Fighting social and industry ingrained fat bigotry and health-ism.

I have been a huge fan of multiple blogs that speak out against the ridiculous messages that are perpetuated by the fitness industry, bad gym culture, and society as a whole. (See list of blogs I follow.) The false messages that tell us that fat is bad and will lead to the end of world as we know it. I read every post these bloggers post. They make me think about and re-examine all the residual silly thoughts floating around my head that still resurface periodically.

It is very difficult to stay completely free of thoughts like “if only I was thinner” or “I don’t have a six pack. I can’t call myself a body builder or an athlete”. I began my fitness journey in the typical gym environment that touted that we must all loose weight, that our generation was going to be the first to watch its children die because DEATH FAT and NO MOVEMENT. I was trained to wage war against body fat. Fat was the enemy of all that was healthy. To do anything else was to have your dedication towards living a healthy, worth while, valuable life called into question. Your dedication to eradication of fat and your success at loosing it were barometers of worthiness. The good fatty/bad fatty dichotomy could be seen everywhere. (These things were so prevalent yet I did not even know what to call them or how to call them out or that I even could call them out because it was just simply never done.) Being strong was a stated goal also. So was fueling the body. But these things always fell second to being thin. As though being strong was meaningless unless you were also skinny. All the “heath” magazines and even the information put out by our university employeed dietitions all supported the same anti-fat “there is something wrong with you if you are not skinny or at least trying to be skinny” mentality.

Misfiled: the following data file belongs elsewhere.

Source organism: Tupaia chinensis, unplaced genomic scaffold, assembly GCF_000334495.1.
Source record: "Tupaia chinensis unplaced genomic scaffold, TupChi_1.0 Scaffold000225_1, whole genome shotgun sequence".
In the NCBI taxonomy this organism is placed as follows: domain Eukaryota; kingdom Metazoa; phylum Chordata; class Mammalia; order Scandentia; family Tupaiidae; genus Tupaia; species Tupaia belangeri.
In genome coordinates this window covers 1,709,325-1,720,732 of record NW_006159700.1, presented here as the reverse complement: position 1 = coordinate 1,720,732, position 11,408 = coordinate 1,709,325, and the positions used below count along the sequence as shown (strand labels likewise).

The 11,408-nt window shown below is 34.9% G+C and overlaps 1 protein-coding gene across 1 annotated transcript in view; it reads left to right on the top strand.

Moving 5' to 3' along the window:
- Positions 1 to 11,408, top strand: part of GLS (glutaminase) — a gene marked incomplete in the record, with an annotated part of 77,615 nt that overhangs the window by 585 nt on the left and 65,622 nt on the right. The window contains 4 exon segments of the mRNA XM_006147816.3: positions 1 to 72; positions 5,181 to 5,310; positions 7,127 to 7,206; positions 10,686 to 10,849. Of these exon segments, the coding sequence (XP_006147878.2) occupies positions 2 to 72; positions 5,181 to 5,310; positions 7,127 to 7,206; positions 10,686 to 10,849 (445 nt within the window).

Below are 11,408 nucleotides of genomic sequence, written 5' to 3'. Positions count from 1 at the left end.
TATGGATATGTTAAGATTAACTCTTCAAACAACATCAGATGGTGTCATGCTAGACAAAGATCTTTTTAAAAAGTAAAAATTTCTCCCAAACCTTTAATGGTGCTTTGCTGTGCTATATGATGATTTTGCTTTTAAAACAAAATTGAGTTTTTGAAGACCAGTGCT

This bad gym culture was so ingrained in me that the first time I read about HAES I felt relieved for finally finding something that made sense and would let me live my life NOW (rather than later after I was thin) and simultaneously guilty for daring to think my body, with its body fat covering the muscle I worked to build, was just fine the way it was. I honestly felt I could not call myself an athlete because I did not have the tiny frames of the girls on most of the varsity teams (and becasue I was not part of an organised sport). I called myself a weight lifter, but would not call myself a bodybuilder because I was not skinny enough to look like what people would expect from a bodybuilder. I thought people would think me presumptous if I dared to apply the term bodybuilder to myself.

I know now how stupid and plain wrong this thinking is, but I still catch myself in the act every so often.